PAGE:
Describing their painting, Coyol writes that the work expresses voices that “your LBGT and queer theory would not be able to understand.” As Coyol puts it, “your color is only white and ours, in addition to red and brown, is landscape” (my translation).
As I looked again upon Coyol’s painting, I realized that I had mistaken the painting as portraiture. But as Coyol points out, the painting is landscape. The revelation touched me deeply, where I felt myself still a frail boy growing up in the mountains of Appalachia, refusing to become a man but wanting to pick daisies, climb birches, and make friends with the partners or alter egos of “Uniforme.”
Passing again through the exhibit again, with Coyol’s insight, I looked not for figures but for landscapes. The background of Mexican queerness—according to elite historians—is the infamous Baile de los cuarenta y uno (“The Ball of the Forty-One”). In 1901 in Mexico City, police illegally raided a private home. Cops arrested aristocrats, dancing in drag. Some partiers escaped by paying bribes. Others suffered miserable prison sentences. As with the trial of Oscar Wilde, the scandal became one of the first times that the Mexican press openly discussed homosexuality. Imaginciones takes the Baile as a point of departure. News-clippings display José Guadalupe Posada’s nasty caricatures of upper-class homosexuals.
Yet the exhibition also complicates the official story that LGBTQ+ history started with aristocratic gay men. Juxtaposed with these images of the Baile, Susana Vargas appropriates mid-century news articles that salaciously reported on the arrest of working-class transwomen. Assorted photos from the 1890s through the 1940s show proletarian and indigenous queer peoples surviving and thriving during incarceration.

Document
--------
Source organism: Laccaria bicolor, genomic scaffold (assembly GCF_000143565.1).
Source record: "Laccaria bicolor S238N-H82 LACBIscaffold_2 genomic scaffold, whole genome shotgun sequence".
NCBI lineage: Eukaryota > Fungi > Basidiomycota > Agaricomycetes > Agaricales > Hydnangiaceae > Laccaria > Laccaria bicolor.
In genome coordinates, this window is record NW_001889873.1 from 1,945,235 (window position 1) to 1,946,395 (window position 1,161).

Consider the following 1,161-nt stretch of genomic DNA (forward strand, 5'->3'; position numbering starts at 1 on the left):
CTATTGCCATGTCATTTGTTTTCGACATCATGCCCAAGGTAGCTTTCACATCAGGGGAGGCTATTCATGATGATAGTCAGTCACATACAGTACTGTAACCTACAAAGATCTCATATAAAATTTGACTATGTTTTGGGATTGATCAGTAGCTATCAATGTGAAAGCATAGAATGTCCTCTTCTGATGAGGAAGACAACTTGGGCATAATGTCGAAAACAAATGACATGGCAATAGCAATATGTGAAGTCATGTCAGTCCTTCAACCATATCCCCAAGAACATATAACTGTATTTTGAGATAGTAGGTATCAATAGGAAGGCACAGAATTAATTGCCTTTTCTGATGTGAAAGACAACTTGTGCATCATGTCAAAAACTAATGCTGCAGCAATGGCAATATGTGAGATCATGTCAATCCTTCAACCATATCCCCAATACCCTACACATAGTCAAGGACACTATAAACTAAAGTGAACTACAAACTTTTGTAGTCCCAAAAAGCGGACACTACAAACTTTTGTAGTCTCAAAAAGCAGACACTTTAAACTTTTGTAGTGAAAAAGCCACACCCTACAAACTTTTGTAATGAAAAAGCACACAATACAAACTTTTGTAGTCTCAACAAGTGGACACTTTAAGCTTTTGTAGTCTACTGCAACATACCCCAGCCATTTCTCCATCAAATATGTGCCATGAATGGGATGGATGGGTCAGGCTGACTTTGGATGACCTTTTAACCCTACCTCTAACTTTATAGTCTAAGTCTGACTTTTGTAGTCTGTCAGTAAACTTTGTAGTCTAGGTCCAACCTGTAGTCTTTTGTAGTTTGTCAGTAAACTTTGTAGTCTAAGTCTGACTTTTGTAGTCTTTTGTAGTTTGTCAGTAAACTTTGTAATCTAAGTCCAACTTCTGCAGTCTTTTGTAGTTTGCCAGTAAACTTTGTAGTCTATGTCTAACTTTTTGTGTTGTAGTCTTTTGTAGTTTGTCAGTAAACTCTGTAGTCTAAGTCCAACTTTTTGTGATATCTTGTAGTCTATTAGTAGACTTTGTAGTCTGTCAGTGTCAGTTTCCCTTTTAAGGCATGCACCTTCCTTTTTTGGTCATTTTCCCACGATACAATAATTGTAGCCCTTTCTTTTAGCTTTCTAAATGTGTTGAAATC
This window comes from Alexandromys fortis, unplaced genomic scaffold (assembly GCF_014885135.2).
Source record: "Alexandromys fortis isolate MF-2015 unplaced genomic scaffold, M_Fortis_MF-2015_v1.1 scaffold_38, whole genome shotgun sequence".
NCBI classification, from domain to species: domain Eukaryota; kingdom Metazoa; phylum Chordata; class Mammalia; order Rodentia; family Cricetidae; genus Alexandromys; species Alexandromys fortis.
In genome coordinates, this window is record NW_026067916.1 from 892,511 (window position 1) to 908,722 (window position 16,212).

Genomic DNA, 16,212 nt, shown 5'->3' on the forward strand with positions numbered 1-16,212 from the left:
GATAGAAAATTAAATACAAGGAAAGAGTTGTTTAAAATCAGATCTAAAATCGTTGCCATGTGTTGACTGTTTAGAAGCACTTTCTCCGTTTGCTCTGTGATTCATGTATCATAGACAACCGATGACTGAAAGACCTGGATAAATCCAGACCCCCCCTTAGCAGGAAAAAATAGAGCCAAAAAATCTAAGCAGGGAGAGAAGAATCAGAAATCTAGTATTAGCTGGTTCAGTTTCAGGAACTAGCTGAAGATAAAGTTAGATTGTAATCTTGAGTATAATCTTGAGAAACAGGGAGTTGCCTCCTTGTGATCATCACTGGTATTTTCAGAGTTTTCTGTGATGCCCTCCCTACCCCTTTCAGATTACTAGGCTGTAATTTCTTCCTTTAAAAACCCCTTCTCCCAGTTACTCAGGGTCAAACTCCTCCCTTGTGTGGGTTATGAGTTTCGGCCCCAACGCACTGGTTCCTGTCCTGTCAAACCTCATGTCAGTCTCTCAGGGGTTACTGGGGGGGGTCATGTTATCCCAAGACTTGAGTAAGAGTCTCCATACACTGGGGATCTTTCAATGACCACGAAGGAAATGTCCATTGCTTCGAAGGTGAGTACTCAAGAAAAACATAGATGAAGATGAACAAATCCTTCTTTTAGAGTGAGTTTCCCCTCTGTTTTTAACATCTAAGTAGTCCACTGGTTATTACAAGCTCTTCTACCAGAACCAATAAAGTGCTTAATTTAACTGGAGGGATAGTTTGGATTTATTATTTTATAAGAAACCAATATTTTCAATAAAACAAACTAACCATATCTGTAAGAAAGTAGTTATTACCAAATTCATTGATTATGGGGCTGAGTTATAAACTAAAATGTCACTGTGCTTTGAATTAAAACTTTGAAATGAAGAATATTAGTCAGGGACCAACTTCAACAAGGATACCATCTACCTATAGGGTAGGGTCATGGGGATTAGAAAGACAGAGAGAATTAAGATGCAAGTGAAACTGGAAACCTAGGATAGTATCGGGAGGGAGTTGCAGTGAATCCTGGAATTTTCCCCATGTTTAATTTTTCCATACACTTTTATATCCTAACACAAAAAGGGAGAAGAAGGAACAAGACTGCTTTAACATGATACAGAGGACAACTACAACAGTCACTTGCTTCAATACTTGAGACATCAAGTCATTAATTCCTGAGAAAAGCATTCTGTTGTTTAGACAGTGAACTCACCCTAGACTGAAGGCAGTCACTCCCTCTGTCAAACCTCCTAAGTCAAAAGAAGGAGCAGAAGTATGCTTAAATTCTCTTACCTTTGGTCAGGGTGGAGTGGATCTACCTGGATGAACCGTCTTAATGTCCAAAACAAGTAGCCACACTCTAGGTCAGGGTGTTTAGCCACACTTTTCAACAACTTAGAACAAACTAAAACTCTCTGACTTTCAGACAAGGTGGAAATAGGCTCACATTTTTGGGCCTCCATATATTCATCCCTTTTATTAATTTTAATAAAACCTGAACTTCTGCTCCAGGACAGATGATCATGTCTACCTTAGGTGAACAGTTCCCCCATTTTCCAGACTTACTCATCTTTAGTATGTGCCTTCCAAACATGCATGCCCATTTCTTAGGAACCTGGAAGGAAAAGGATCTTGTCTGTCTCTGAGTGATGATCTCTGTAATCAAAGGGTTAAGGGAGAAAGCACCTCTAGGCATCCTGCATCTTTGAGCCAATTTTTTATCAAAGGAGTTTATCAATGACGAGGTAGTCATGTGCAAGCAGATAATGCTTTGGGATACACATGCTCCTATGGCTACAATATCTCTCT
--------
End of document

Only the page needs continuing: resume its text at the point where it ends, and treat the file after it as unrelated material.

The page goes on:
These images tell a history that has been obscured by the legend of the Ball, a history of how queerness in Mexico has never been the sole prerogative of elites and elite institutions, but is also the history of the clases populares, glorying in the queer art- making of everyday life against a treacherous landscape.
The Western model for the modern nation-state—as well as the modern order of sex and gender—has been cruelly imposed on the queer peoples of Mexico. But the works of Imaginaciones radicales passionately resist—with art that expresses a queer desire to love and to fight, together, in a landscape that is brutal but beautiful, carrying roses, carrying machetes.
Exhibition: Imaginaciones radicals
Exhibition duration: March 18-October 22, 2023.
Address and contact:
Museo de Arte Moderno
Av. P.o de la Reforma,
Bosque de Chapultepec, Ciudad de México
A.W. Strouse, Ph.D., is the author of Form and Foreskin: Medieval Narratives of Circumcision (Fordham University Press) and Gender Trouble Couplets (punctum). Strouse is currently writing a book about the LBGTQ+ history of Mexico City’s subway system. Website: www.awstrouse.com Instagram: @putotitlan